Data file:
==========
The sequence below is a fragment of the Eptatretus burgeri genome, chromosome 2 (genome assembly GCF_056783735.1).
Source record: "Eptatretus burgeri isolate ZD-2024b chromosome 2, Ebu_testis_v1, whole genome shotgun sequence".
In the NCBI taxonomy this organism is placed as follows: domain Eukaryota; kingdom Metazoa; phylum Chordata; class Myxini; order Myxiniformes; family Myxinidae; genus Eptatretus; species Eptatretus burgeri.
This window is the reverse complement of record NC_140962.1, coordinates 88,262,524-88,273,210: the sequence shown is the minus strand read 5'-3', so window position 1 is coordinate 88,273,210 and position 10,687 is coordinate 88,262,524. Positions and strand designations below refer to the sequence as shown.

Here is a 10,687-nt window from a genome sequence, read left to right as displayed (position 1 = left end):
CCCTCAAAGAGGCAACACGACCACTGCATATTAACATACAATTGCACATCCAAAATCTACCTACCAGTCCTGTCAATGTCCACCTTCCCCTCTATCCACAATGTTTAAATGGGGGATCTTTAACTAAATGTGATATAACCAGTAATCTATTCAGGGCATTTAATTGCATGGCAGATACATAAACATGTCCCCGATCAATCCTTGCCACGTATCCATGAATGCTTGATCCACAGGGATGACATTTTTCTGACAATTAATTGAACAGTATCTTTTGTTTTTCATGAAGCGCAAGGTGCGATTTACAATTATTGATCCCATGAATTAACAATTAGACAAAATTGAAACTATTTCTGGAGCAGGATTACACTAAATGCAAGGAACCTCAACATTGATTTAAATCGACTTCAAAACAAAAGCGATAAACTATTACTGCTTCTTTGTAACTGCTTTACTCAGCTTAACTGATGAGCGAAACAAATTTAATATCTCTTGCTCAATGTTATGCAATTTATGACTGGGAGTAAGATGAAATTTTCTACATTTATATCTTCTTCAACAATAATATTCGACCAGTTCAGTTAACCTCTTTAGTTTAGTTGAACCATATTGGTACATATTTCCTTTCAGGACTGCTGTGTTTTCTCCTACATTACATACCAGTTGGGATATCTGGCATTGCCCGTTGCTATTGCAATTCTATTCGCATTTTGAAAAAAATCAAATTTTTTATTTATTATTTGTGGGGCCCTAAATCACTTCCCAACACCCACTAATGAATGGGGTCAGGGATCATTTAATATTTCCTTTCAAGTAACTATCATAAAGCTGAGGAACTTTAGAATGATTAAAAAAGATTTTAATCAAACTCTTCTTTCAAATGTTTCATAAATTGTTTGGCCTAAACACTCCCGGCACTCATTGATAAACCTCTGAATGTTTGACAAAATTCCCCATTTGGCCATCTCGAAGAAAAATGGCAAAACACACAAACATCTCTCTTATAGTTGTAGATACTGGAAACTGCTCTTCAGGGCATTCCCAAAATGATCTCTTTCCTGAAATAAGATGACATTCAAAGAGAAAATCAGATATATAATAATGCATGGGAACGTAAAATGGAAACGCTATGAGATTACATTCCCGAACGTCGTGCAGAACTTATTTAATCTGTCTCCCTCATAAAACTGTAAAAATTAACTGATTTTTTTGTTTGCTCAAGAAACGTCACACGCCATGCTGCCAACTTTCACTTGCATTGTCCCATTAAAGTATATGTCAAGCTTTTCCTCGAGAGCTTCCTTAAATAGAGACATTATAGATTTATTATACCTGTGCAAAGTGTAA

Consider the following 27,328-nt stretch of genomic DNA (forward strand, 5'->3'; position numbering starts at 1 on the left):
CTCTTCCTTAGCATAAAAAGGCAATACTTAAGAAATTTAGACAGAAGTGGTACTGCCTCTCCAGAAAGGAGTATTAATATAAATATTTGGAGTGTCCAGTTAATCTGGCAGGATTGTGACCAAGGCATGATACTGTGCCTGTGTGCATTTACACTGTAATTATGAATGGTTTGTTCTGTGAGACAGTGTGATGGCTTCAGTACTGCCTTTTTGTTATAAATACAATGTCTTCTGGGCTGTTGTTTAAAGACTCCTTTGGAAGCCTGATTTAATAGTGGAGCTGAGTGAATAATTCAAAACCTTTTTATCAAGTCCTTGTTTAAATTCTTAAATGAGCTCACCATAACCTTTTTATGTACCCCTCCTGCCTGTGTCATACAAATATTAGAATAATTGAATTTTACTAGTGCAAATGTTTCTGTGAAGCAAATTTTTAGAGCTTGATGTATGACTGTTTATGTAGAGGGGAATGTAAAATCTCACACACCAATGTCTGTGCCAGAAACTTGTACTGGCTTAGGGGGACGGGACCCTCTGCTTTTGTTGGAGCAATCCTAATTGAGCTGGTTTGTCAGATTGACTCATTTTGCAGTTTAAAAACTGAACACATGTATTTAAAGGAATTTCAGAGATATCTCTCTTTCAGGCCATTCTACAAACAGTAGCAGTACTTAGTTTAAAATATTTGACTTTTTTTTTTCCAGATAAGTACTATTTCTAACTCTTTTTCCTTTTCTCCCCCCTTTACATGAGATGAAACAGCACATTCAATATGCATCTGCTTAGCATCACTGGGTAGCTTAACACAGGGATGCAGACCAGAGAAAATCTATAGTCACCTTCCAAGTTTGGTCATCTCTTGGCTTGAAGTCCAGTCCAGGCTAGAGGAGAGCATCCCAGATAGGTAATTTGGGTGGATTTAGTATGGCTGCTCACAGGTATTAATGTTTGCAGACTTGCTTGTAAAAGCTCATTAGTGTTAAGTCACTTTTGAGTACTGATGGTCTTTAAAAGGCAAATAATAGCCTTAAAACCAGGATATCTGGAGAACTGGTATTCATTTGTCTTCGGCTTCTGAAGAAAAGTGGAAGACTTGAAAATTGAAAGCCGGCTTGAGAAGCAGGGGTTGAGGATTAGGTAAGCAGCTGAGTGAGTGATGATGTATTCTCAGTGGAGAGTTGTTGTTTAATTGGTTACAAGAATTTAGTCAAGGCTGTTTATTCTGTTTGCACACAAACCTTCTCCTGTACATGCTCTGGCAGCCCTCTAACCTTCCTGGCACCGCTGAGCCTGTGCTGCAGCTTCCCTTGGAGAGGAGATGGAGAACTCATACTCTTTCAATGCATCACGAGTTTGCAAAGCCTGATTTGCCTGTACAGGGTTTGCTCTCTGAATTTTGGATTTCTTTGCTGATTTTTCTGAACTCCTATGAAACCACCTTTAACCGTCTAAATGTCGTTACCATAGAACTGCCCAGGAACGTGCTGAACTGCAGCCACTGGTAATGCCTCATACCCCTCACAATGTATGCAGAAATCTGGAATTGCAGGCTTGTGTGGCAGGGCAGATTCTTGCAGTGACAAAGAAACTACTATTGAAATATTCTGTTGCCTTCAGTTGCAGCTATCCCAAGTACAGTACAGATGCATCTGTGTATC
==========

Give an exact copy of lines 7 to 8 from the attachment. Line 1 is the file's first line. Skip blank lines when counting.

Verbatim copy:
Consider the following 27,328-nt stretch of genomic DNA (forward strand, 5'->3'; position numbering starts at 1 on the left):
CTCTTCCTTAGCATAAAAAGGCAATACTTAAGAAATTTAGACAGAAGTGGTACTGCCTCTCCAGAAAGGAGTATTAATATAAATATTTGGAGTGTCCAGTTAATCTGGCAGGATTGTGACCAAGGCATGATACTGTGCCTGTGTGCATTTACACTGTAATTATGAATGGTTTGTTCTGTGAGACAGTGTGATGGCTTCAGTACTGCCTTTTTGTTATAAATACAATGTCTTCTGGGCTGTTGTTTAAAGACTCCTTTGGAAGCCTGATTTAATAGTGGAGCTGAGTGAATAATTCAAAACCTTTTTATCAAGTCCTTGTTTAAATTCTTAAATGAGCTCACCATAACCTTTTTATGTACCCCTCCTGCCTGTGTCATACAAATATTAGAATAATTGAATTTTACTAGTGCAAATGTTTCTGTGAAGCAAATTTTTAGAGCTTGATGTATGACTGTTTATGTAGAGGGGAATGTAAAATCTCACACACCAATGTCTGTGCCAGAAACTTGTACTGGCTTAGGGGGACGGGACCCTCTGCTTTTGTTGGAGCAATCCTAATTGAGCTGGTTTGTCAGATTGACTCATTTTGCAGTTTAAAAACTGAACACATGTATTTAAAGGAATTTCAGAGATATCTCTCTTTCAGGCCATTCTACAAACAGTAGCAGTACTTAGTTTAAAATATTTGACTTTTTTTTTTCCAGATAAGTACTATTTCTAACTCTTTTTCCTTTTCTCCCCCCTTTACATGAGATGAAACAGCACATTCAATATGCATCTGCTTAGCATCACTGGGTAGCTTAACACAGGGATGCAGACCAGAGAAAATCTATAGTCACCTTCCAAGTTTGGTCATCTCTTGGCTTGAAGTCCAGTCCAGGCTAGAGGAGAGCATCCCAGATAGGTAATTTGGGTGGATTTAGTATGGCTGCTCACAGGTATTAATGTTTGCAGACTTGCTTGTAAAAGCTCATTAGTGTTAAGTCACTTTTGAGTACTGATGGTCTTTAAAAGGCAAATAATAGCCTTAAAACCAGGATATCTGGAGAACTGGTATTCATTTGTCTTCGGCTTCTGAAGAAAAGTGGAAGACTTGAAAATTGAAAGCCGGCTTGAGAAGCAGGGGTTGAGGATTAGGTAAGCAGCTGAGTGAGTGATGATGTATTCTCAGTGGAGAGTTGTTGTTTAATTGGTTACAAGAATTTAGTCAAGGCTGTTTATTCTGTTTGCACACAAACCTTCTCCTGTACATGCTCTGGCAGCCCTCTAACCTTCCTGGCACCGCTGAGCCTGTGCTGCAGCTTCCCTTGGAGAGGAGATGGAGAACTCATACTCTTTCAATGCATCACGAGTTTGCAAAGCCTGATTTGCCTGTACAGGGTTTGCTCTCTGAATTTTGGATTTCTTTGCTGATTTTTCTGAACTCCTATGAAACCACCTTTAACCGTCTAAATGTCGTTACCATAGAACTGCCCAGGAACGTGCTGAACTGCAGCCACTGGTAATGCCTCATACCCCTCACAATGTATGCAGAAATCTGGAATTGCAGGCTTGTGTGGCAGGGCAGATTCTTGCAGTGACAAAGAAACTACTATTGAAATATTCTGTTGCCTTCAGTTGCAGCTATCCCAAGTACAGTACAGATGCATCTGTGTATC